39

How can I calculate matrix mean values along a matrix, but to remove nan values from calculation? (For R people, think na.rm = TRUE).

Here is my [non-]working example:

import numpy as np
dat = np.array([[1, 2, 3],
                [4, 5, np.nan],
                [np.nan, 6, np.nan],
                [np.nan, np.nan, np.nan]])
print(dat)
print(dat.mean(1))  # [  2.  nan  nan  nan]

With NaNs removed, my expected output would be:

array([ 2.,  4.5,  6.,  nan])
  • 20
    Since numpy 1.8, there are nanmean and nanstd available. – Roman Shapovalov Oct 2 '14 at 12:42

12 Answers 12

35

I think what you want is a masked array:

dat = np.array([[1,2,3], [4,5,nan], [nan,6,nan], [nan,nan,nan]])
mdat = np.ma.masked_array(dat,np.isnan(dat))
mm = np.mean(mdat,axis=1)
print mm.filled(np.nan) # the desired answer

Edit: Combining all of the timing data

   from timeit import Timer

    setupstr="""
import numpy as np
from scipy.stats.stats import nanmean    
dat = np.random.normal(size=(1000,1000))
ii = np.ix_(np.random.randint(0,99,size=50),np.random.randint(0,99,size=50))
dat[ii] = np.nan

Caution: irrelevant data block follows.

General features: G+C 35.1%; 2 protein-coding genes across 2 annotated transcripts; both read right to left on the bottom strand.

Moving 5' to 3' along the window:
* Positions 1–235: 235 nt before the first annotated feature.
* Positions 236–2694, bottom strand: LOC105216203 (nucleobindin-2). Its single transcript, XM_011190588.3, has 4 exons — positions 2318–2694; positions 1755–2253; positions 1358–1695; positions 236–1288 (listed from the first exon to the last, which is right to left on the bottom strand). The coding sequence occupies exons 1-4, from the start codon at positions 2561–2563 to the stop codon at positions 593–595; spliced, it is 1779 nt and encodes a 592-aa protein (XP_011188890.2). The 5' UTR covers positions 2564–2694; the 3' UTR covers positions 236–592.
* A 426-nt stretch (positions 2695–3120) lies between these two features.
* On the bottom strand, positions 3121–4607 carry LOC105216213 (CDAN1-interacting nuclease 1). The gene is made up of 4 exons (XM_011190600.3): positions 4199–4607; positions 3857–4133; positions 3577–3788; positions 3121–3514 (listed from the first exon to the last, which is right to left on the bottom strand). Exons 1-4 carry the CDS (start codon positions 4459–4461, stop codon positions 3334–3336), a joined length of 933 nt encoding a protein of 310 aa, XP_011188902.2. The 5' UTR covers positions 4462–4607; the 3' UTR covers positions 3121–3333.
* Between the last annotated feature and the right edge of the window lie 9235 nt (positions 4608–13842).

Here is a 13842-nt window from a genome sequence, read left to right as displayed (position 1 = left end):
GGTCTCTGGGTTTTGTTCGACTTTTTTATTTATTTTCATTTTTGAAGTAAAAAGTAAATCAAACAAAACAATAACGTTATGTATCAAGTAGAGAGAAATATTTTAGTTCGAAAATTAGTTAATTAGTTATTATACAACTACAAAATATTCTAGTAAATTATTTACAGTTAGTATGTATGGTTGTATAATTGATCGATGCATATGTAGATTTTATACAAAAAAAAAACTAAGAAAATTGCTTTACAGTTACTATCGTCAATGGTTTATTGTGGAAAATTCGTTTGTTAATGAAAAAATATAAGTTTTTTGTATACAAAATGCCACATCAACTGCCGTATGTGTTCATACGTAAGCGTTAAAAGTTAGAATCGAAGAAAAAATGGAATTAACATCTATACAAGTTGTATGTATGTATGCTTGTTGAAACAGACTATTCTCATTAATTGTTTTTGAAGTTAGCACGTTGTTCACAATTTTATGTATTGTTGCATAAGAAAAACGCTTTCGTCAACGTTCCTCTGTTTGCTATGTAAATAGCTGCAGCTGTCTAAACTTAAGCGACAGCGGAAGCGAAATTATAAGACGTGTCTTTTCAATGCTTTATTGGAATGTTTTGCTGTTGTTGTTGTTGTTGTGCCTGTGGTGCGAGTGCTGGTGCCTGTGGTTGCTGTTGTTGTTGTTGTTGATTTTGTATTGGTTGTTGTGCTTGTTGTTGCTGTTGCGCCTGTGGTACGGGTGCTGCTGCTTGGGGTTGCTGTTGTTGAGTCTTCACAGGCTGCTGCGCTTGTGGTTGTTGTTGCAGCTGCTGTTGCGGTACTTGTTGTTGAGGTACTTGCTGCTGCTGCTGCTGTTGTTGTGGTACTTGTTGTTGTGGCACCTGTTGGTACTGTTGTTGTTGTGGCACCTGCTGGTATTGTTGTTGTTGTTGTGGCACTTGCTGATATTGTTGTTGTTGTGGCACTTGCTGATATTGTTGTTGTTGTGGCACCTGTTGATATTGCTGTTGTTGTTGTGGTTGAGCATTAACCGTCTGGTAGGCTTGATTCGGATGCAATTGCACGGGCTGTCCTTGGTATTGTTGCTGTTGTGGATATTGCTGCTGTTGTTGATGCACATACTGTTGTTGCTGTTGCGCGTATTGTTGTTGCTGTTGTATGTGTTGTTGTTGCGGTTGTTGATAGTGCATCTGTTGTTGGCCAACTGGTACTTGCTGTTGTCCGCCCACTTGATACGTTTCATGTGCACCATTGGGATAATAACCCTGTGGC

"""  

    method1="""
mdat = np.ma.masked_array(dat,np.isnan(dat))
mm = np.mean(mdat,axis=1)
mm.filled(np.nan)    
"""

    N = 2
    t1 = Timer(method1, setupstr).timeit(N)
    t2 = Timer("[np.mean([l for l in d if not np.isnan(l)]) for d in dat]", setupstr).timeit(N)
    t3 = Timer("np.array([r[np.isfinite(r)].mean() for r in dat])", setupstr).timeit(N)
    t4 = Timer("np.ma.masked_invalid(dat).mean(axis=1)", setupstr).timeit(N)
    t5 = Timer("nanmean(dat,axis=1)", setupstr).timeit(N)

    print 'Time: %f\tRatio: %f' % (t1,t1/t1 )
    print 'Time: %f\tRatio: %f' % (t2,t2/t1 )
    print 'Time: %f\tRatio: %f' % (t3,t3/t1 )
    print 'Time: %f\tRatio: %f' % (t4,t4/t1 )
    print 'Time: %f\tRatio: %f' % (t5,t5/t1 )

Returns:

Time: 0.045454  Ratio: 1.000000
Time: 8.179479  Ratio: 179.950595
Time: 0.060988  Ratio: 1.341755
Time: 0.070955  Ratio: 1.561029
Time: 0.065152  Ratio: 1.433364
  • 1
    I think scipy.nanmean should be the first thing you try. I wonder if it is still slow? – mathtick Nov 13 '12 at 16:12
  • @mathtick There are a variety of ways of accomplishing what the OP asked. I offered one such method that is a bit more verbose, but is faster than all of the other suggested ones that are benchmarked above, at least on my machine (this still holds true now with updated versions of scipy and numpy). – JoshAdel Nov 13 '12 at 22:19